Illustration of Jacobi Fields

This tutorial illustrates the usage of Jacobi Fields within Manopt.jl. For this tutorial you should be familiar with the basic terminology on a manifold like the exponential and logarithmic map as well as shortest geodesics.

We first initialize the packages we need

using Colors, Manopt, Manifolds, PlutoUI

and we define some colors from Paul Tol

begin
    black = RGBA{Float64}(colorant"#000000")
    TolVibrantMagenta = RGBA{Float64}(colorant"#EE3377")
    TolVibrantOrange = RGBA{Float64}(colorant"#EE7733")
    TolVibrantCyan = RGBA{Float64}(colorant"#33BBEE")
    TolVibrantTeal = RGBA{Float64}(colorant"#009988")
end;

And setup our graphics paths

begin
    localpath = join(splitpath(@__FILE__)[1:(end - 1)], "/") # files folder
    image_prefix = localpath * "/jacobi_fields"
    @info image_prefix
    render_asy = false # on CI or when you do not have asymptote, this should be false
end;

Assume we have two points on the equator of the Sphere $\mathcal M = \mathbb S^2$

M = Sphere(2)
Sphere(2, ℝ)
p, q = [[1.0, 0.0, 0.0], [0.0, 1.0, 0.0]]
2-element Vector{Vector{Float64}}:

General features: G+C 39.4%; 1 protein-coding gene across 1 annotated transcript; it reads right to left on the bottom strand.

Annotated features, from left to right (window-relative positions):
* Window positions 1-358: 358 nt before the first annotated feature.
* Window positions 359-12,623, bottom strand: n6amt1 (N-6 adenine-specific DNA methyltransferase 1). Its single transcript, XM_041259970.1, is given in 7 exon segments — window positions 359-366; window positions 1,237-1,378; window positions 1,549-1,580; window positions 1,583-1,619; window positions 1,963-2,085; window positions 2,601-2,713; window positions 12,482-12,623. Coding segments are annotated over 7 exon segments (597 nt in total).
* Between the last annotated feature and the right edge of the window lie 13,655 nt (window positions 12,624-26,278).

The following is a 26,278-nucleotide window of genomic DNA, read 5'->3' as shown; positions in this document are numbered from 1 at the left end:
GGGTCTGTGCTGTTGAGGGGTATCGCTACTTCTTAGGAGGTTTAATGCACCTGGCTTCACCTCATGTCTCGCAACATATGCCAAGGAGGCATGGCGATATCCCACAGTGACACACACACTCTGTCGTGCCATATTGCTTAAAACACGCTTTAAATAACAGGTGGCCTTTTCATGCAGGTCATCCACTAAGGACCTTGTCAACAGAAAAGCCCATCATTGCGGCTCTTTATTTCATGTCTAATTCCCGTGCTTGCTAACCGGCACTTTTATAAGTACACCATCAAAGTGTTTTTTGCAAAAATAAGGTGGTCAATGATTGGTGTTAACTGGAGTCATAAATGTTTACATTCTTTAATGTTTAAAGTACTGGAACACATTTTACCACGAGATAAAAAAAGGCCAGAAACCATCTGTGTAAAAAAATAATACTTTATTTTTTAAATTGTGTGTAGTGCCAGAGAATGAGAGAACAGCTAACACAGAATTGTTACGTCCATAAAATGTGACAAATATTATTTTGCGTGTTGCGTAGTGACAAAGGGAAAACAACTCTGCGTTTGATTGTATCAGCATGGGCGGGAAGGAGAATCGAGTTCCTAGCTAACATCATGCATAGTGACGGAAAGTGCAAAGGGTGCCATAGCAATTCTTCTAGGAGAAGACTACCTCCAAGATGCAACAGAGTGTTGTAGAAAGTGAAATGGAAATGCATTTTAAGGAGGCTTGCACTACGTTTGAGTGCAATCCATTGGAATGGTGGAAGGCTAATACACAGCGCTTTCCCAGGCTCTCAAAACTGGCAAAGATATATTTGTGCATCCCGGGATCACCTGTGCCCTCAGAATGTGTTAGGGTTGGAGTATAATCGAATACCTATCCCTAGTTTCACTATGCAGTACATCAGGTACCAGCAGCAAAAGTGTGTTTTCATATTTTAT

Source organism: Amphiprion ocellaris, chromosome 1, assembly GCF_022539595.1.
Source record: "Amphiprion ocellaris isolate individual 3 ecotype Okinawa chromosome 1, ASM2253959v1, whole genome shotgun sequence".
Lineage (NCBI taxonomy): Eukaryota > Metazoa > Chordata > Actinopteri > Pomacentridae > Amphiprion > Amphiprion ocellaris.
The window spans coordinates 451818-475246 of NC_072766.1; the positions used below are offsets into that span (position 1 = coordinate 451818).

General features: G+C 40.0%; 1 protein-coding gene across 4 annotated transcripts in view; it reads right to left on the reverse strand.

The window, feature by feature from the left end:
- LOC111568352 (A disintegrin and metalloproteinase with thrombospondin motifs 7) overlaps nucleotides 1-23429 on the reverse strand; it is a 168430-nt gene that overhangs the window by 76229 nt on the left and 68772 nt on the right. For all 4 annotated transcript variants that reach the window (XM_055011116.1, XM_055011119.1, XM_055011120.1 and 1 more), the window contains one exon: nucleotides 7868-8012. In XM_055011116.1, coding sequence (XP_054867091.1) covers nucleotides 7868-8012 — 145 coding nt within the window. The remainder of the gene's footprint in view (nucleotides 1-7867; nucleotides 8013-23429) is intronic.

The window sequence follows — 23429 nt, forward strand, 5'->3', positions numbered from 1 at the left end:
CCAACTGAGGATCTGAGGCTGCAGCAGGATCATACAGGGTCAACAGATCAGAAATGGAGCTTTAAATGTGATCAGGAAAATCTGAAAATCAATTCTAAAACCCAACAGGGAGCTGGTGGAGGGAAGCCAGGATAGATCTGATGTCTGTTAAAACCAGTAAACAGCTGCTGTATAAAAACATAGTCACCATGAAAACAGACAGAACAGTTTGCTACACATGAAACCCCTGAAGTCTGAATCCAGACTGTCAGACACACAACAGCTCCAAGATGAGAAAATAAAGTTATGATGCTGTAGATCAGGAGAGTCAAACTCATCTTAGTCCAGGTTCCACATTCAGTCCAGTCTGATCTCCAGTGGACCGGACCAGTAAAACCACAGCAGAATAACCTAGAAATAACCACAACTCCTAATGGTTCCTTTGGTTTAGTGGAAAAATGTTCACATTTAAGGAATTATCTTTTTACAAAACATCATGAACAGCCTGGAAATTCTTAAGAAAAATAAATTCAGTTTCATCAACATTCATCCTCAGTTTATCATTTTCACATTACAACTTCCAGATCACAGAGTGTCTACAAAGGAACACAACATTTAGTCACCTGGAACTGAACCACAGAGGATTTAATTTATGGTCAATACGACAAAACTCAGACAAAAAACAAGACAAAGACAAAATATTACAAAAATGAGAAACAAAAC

[1.0, 0.0, 0.0]
 [0.0, 1.0, 0.0]

their connecting shortest geodesic (sampled at 100 points)

geodesic_curve = shortest_geodesic(M, p, q, [0:0.1:1.0...]);

Is just a curve along the equator

render_asy && asymptote_export_S2_signals(
    image_prefix * "/jacobi_geodesic.asy";
    curves=[geodesic_curve],
    points=[[p, q]],
    colors=Dict(:curves => [black], :points => [TolVibrantOrange]),
    dot_size=3.5,
    line_width=0.75,
    camera_position=(1.0, 1.0, 0.5),
);
render_asy && render_asymptote(image_prefix * "/jacobi_geodesic.asy"; render=2);
PlutoUI.LocalResource(image_prefix * "/jacobi_geodesic.png")

where $p$ is on the left and $q$ on the right. We know solve the following task:

Given a direction $X ∈ T_p\mathcal M$, for example

X = [0.0, 0.4, 0.5]
3-element Vector{Float64}:
 0.0
 0.4
 0.5

we move the start point $x$ into, how does any point on the geodesic move?

Or mathematically: Compute $D_p g(t; p,q)$ for some fixed $t∈[0,1]$ and a given direction $X_p$. Of course two cases are quite easy: For $t=0$ we are in $x$ and how $x$ “moves” is already known, so $D_x g(0;p,q) = X$. On the other side, for $t=1$, $g(1; p,q) = q$ which is fixed, so $D_p g(1; p,q)$ is the zero tangent vector (in $T_q\mathcal M$).

For all other cases we employ a jacobi_field, which is a (tangent) vector field along the shortest geodesic given as follows: The geodesic variation $\Gamma_{g,X}(s,t)$ is defined for some $\varepsilon > 0$ as

$$\Gamma_{g,X}(s,t):=\exp{\gamma_{p,X}(s)}[t\log_{g(s;p,X)}p],\qquad s∈(-\varepsilon,\varepsilon),\ t∈[0,1].$$

Intuitively we make a small step $s$ into direction $ξ$ using the geodesic $g(⋅; p,X)$ and from $r=g(s; p,X)$ we follow (in $t$) the geodesic $g(⋅; r,q)$. The corresponding Jacobi field $J_{g,X}$ along $g(⋅; p,q)$ is given by

$$J_{g,X}(t):=\frac{D}{\partial s}\Gamma_{g,X}(s,t)\Bigl\rvert_{s=0}$$